Periodicals; Mormons; Religious thought; Philosophy and religion
Independent national quarterly established to express Mormon culture and examine the relevance of religion to secular life. It is edited by Mormons who wish to bring their faith into dialogue with human experience as a whole and to foster artistic and scholarly achievement based on their cultural heritage. The journal encourages a variety of viewpoints; although every effort is made to insure accurate scholarship and responsible judgment, the views expressed are those of the individual authors and are not necessarily those of the Mormon Church or of the editors.
Dialogue Foundation, 900 Hilgard Avenue, Los Angeles, California 90024
Backstage Library Works - 1180 S. 800 E. Orem, UT 84097
Rees, Robert A.
Pages scanned at 400ppi on Fujitsu fi-5650C sheetfed scanner as 8-bit grayscale or 24-bit RGB uncompressed TIFF images. Images resized to 950 pixels wide, 150 dpi, and saved as JPEG (level 8) in PhotoShop CS with Unsharp Mask of 100/.3.
Digital image, copyright 2004, Dialogue Foundation. All rights reserved.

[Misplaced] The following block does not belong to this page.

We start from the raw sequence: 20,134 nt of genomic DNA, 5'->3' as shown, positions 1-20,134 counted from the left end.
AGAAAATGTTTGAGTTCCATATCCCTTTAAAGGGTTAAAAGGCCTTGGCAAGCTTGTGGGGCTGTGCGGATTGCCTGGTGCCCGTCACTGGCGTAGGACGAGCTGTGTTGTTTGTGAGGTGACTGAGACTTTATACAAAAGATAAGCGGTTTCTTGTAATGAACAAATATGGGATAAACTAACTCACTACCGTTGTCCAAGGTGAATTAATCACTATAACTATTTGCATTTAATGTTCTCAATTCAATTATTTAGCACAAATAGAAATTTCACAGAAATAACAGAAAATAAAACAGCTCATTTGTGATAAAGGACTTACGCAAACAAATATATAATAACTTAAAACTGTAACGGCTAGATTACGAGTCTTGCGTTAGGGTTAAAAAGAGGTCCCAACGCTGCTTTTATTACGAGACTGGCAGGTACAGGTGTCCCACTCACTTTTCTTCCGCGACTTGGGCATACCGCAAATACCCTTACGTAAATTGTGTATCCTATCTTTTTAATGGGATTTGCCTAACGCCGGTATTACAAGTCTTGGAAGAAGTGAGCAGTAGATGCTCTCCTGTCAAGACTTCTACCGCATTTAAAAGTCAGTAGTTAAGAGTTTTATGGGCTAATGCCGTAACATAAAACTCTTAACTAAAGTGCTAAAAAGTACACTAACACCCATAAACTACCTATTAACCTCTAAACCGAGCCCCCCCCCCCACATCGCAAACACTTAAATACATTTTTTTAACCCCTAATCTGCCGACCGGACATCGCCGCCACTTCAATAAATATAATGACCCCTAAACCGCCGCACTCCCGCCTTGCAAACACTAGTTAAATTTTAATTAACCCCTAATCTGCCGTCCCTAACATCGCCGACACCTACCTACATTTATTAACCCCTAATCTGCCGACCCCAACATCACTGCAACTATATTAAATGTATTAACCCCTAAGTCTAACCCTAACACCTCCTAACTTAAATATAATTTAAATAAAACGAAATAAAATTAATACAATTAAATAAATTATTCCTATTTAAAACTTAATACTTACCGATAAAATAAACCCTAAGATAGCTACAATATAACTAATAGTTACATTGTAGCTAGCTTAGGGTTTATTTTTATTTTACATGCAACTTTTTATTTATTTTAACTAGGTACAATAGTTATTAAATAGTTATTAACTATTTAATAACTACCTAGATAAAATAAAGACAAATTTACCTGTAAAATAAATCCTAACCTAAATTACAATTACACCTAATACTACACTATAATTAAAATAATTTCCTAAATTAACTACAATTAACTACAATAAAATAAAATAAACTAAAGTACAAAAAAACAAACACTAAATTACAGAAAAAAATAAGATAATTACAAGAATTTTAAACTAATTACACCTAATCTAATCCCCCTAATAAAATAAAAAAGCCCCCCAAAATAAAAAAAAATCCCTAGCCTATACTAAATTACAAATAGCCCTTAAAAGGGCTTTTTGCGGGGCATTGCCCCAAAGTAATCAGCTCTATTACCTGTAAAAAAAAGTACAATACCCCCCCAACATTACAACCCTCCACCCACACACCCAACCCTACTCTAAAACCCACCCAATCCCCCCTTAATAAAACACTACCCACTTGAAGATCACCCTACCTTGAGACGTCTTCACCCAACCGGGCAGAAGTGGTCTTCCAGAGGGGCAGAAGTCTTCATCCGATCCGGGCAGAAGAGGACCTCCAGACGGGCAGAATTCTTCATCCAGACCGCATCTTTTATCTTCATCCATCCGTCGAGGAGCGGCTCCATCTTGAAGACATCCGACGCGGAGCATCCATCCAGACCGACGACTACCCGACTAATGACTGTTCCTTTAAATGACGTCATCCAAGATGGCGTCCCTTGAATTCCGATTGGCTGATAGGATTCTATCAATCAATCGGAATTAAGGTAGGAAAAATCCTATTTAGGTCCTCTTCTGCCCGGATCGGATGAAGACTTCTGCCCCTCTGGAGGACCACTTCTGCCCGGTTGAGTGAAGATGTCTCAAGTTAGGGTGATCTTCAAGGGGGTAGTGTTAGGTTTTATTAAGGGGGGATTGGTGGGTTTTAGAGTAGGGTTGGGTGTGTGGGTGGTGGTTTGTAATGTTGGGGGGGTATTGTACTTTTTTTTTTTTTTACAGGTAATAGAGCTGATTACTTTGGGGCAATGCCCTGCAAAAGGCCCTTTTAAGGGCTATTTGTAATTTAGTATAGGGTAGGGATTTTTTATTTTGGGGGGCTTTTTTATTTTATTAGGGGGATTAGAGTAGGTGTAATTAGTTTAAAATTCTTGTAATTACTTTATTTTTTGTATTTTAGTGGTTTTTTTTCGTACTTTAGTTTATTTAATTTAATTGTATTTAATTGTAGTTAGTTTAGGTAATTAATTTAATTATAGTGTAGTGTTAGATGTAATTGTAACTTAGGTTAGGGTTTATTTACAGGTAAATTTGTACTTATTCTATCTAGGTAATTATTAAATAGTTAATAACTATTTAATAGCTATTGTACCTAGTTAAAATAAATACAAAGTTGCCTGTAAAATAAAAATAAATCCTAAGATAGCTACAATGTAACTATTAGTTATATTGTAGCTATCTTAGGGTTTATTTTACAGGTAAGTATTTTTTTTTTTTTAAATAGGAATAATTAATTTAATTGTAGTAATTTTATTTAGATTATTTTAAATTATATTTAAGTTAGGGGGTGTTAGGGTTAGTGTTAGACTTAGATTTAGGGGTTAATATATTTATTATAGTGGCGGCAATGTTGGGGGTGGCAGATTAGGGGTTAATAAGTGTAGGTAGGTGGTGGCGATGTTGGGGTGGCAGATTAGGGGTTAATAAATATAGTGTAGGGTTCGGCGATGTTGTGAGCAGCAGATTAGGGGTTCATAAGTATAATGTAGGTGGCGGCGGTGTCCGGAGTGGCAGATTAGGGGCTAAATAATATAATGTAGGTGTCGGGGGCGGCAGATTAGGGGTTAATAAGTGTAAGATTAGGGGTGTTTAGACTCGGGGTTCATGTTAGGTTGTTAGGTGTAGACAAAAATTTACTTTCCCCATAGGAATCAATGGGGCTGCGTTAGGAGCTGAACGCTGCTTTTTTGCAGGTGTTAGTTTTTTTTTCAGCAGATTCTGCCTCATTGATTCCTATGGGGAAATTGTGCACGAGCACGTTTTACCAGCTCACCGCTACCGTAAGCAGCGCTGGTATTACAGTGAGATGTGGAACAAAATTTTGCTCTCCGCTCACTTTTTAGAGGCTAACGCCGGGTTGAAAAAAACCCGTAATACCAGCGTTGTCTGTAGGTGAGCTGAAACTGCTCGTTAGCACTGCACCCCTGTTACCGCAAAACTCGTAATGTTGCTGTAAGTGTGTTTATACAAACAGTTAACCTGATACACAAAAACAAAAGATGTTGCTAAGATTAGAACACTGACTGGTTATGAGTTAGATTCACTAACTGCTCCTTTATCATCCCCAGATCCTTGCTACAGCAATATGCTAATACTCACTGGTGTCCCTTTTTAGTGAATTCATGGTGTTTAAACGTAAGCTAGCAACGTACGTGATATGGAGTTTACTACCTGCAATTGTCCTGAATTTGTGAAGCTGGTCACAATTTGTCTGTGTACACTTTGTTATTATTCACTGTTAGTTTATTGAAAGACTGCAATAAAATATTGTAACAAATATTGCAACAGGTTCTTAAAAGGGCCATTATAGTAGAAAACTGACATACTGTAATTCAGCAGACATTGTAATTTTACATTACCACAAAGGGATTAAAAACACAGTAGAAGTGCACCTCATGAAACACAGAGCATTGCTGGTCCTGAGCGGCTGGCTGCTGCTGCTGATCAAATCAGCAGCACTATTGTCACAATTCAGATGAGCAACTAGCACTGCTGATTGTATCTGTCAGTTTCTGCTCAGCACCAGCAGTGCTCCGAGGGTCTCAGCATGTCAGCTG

136 I Dialogue are reminded of Santillana's characterization of astronomy as the "Royal Art/' or the "Royal Science/' in ancient times.9) The astronomy of the Book of Abraham is much concerned with time reckoning, "times and seasons," a matter of concern to ancient astronomy.10 To compare the Book of Abraham with the system of Philolaus, we note from the Book of Abraham Chapter 3 (and Facsimile No. 2) the following: The earth moves (e.g., verse 5). There is a great star, Kolob, "nearest unto the throne of God,"11 which is set "to govern all those which belong to the same order as that upon which thou standest" (verses 2, 3, 9). Moreover, at least according to the Egyptians, the sun borrows its light from Kolob,12 through the medium of a "governing power" which governs, among others, "the Moon, the Earth and the Sun in their annual revolutions." (See the explanation to Facsimile No. 2, Fig. 5.) Similarities to the system of Philolaus are evident. Verse 5 indicates that the moon, "the lesser light" (see Moses 2:16), moves "in order more slow" than the earth. We are informed that "this is in order because it standeth above the earth upon which thou standest, . . ." We are reminded that in Greek astronomy the slower planets are above the faster ones. Of course, I am not suggesting that the system of Philolaus is the Lord's astronomy, or that Philolaus is right. There are differences between Philolaus and Abraham. For example, the Book of Abraham does not follow its comments on the moon and the earth with similar comments about the sun; i.e., that the sun should move slower than the moon because it is above the moon. We are only told that if "the moon be above the earth, then it may be that a planet or star may exist above it" (verse 17, my italics.) We are assured, however, that there are other planets whose reckoning of time is greater than that of the moon (verses 7, 8.) In Greek astronomy the sun was above the moon, and it moved more slowly. In modern astronomy, the sun moves with the solar system around the center of the galaxy, and presumably with the galaxy through "space"; and it also rotates on its axis. The period of rotation at the surface is different for different solar latitudes; it is less than that of the moon at the solar equator, but becomes greater than that of the moon in regions sufficiently close to the solar poles. We note that the Book of Abraham makes no specific comment on the motion of the sun, except the comment about its annual revolution,13 which may be merely an opinion of the Egyptians (see the explanation of Facsimile No. 2, Fig. 5). To some extent the controversy about the Pythagoreans does not affect our discussion here—the similarities exist regardless of who was responsible for the various parts of the system of Philolaus and when they first appeared. They suggest to me the following queries: 1. How much information regarding these matters was unavailable to Joseph Smith, or available only with difficulty? Since our sources are ancient authors, (e.g., Aristotle), they were presumably not absolutely unavailable, but it would not appear to be exactly trivial to use them correctly. 2. Can evidence be found of a public or secret astronomical tradition14 from Abraham's day, passing perhaps through Egypt or Babylon, which could have reached the Pythagoreans, perhaps in corrupted form? (Of course further corruption or misunderstanding could easily have occurred from the Pythagoreans to us.) 3. What astronomical knowledge and belief might Abraham have had already